Feminists for Life President Serrin Foster gave a lecture on Oct. 3 titled “The Feminist Case Against Abortion,” hosted by the the Boston College Pro-Life Club. Unlike the previous anti-abortion event the club hosted in March, Foster’s talk was met with neither protests nor tense exchanges between the speaker and the audience members.
Although the talks themselves were different in tone, the Pro-Life Club anticipated “residual anger” from its previous event—“Lies Feminists Tell with Kristan Hawkins”—to carry over into this year’s talk, according to Annemarie Arnold, president of the Pro-Life Club and MCAS ’21.
The club took precautions similar to those it took for last year’s event, which included enlisting support from the BC Police Department and Robsham Theater Arts Center.
“At the end of the day, these measures weren’t necessary: we didn’t encounter any resistance to the talk and attendance was good,” Arnold said in an email to The Heights.
Like Hawkins’ talk, tickets were required for admission, but unlike last time, they did not sell out, which Arnold attributed to the event’s delayed promotion. A setback in receiving the Office of Student Involvement’s signature made it difficult to publicize the event well in advance, she said.
Foster began her lecture by stating that she is a feminist, before listing many historical feminists that held anti-abortion views, including Mary Wollstonecraft and Susan B. Anthony. Using these historical figures, Foster argued that feminism has steered away from the ideologies of the movement’s pioneers, who considered abortion “disgusting and degrading.”
Foster then argued that pregnant women are discriminated against both at school and at work, which puts them at a disadvantage in those settings. Women do not receive sufficient support when they are pregnant, Foster said, and they may feel forced to get an abortion because they are in a poor situation. She said that unless these issues are solved, abortion will not improve the condition of women.
“Half of all abortions are repeated, which is evidence that women go back to the same situation, and nothing has changed, and they end up with the same circumstances,” Foster said. “Abortion solves nothing. But these are the people that we need to reach and who we need to serve and who we need to focus on, because a part of this is about shame and fear.”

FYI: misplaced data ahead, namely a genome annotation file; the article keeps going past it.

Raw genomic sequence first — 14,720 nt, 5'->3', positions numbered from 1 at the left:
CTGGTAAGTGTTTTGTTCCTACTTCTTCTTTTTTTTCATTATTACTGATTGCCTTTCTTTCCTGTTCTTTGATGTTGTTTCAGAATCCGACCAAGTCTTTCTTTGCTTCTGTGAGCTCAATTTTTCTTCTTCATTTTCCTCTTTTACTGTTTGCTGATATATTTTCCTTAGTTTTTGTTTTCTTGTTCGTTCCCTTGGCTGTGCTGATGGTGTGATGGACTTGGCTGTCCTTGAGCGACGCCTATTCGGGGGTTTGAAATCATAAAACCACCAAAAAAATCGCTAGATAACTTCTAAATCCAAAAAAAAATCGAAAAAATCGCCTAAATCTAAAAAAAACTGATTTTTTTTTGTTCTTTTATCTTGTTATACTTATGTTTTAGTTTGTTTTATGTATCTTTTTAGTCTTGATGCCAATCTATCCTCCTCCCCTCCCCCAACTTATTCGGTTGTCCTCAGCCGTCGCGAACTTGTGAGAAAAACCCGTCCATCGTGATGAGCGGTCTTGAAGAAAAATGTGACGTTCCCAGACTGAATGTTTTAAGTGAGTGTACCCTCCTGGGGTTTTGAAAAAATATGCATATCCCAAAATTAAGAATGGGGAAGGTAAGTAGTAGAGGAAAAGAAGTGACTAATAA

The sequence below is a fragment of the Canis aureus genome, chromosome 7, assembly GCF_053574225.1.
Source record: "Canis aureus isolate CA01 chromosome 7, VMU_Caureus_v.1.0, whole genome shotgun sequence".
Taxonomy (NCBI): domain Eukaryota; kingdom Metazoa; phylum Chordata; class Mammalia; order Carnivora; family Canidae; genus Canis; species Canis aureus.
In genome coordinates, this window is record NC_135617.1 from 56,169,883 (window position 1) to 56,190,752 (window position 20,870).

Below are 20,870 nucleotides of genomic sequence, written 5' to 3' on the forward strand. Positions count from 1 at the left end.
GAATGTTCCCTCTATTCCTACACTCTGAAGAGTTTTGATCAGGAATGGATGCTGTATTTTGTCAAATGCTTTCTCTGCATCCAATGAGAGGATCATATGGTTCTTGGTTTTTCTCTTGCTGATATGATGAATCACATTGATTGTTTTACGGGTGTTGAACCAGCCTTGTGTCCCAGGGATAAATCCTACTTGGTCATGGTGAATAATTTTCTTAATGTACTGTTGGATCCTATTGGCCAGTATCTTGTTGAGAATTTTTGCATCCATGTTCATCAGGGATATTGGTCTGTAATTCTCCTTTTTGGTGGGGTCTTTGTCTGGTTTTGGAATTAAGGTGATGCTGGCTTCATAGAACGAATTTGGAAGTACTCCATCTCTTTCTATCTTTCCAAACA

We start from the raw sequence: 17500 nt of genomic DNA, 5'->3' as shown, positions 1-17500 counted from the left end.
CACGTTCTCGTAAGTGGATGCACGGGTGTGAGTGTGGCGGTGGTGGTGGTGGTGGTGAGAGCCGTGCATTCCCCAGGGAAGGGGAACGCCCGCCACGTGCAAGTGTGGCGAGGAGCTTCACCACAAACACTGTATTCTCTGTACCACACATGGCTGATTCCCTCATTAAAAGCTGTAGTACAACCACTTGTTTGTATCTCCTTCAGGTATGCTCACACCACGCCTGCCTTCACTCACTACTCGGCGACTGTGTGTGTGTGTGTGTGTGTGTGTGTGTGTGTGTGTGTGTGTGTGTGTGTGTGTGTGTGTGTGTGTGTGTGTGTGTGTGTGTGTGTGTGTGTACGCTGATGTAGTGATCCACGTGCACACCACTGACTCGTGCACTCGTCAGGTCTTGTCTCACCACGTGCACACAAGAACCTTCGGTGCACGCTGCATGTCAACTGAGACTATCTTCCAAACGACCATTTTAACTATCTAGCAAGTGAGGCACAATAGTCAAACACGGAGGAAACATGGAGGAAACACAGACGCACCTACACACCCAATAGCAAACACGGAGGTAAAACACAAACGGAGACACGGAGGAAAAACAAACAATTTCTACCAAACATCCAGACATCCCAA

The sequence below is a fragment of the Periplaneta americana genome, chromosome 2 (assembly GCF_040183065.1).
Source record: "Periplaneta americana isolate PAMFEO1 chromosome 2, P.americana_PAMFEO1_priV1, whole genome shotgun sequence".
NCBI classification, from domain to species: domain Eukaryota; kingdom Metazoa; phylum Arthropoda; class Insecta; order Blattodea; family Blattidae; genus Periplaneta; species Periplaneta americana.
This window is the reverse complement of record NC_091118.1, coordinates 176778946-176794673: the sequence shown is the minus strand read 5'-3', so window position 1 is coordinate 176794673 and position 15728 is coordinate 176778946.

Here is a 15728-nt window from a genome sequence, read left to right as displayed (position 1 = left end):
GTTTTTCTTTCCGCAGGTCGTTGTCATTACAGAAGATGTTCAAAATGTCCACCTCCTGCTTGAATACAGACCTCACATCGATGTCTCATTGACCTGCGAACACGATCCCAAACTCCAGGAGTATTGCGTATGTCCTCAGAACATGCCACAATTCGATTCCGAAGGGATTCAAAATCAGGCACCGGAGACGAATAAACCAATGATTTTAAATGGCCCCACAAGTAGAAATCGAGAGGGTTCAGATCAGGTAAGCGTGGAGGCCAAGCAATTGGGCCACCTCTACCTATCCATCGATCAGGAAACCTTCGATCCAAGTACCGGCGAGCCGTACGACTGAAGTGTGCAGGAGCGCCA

Foster also said that the concept of fatherhood is diminishing and that men should have their share of responsibility in taking care of mothers and children. Feminism is not about matriarchy, but about equality between men and women, Foster said.
An imbalanced responsibility between a child’s mother and father can lead to many difficulties, according to Foster. Women are becoming impoverished because of a lack of child support, Foster said, but the worse poverty is that many children won’t know who their fathers are.
Foster also questioned the safety of abortions, even those provided by licensed institutions. She cited stories of girls dying after abortion, with some of them as young as 13 years old.
Foster also made the case that pregnant women should not get an abortion just because they’ve learned their child has a disability. She spoke about how people with Down syndrome can still bring happiness to people around them. Foster also referenced the idea of relativity, in which people who are perceived as miserable may be happy from their own perspective.
She recalled a lecture she gave in Berkeley, Calif., at which a protesting audience member told her that she shouldn’t force women to have their babies. She said that she never intended to force women to do anything but that she was merely suggesting solutions.
She also said that no matter how monstrous a child’s father is, the child is a human being on its own and, therefore, does not deserve an abortion.
“As advocates of life and peace and justice, as feminists, we will never trade one form of violence for another.” Foster said.
Foster also spoke about alternatives to abortion. She mentioned a student at the University of Virginia whose mother asked her to give up her child when she was pregnant. Foster’s sister, however, allowed the student to live with her and tried to find support for the student. The student gave birth to her child, reconciled with her mother, and continued to finish her degree, according to Foster.
Foster listed many universities that have facilities or organizations that support students who are also mothers. She said that other states should follow the example of California, which has passed a bill to support student mothers. The bill prohibits postsecondary schools from refusing to accommodate pregnant graduate students and from forcing them to take a leave of absence, among other policies designed to protect against their discrimination.
“If we can do this in California, we can do this everywhere,” Foster said.
Foster said that anti-abortion views are compatible with feminism, and she encouraged her audiences to join the ranks of the historical feminists in opposing abortion.
“If you work to systematically eliminate the root causes and drive women to abortion, then you already walk in the footsteps of Susan Anthony and other famous fellows—the pro-life founders who led the first way to the successful accomplishment of the 19th Amendment.”
Arnold expressed that the event turned out well in the end, even though she was initially concerned that ticketing the event would polarize the population of students who actually took the time to get a ticket.
“To me, the fact that students who were unsure about their own views on abortion were there made this event a success,” she said.
Featured Image by Maggie DiPatri / Heights Editor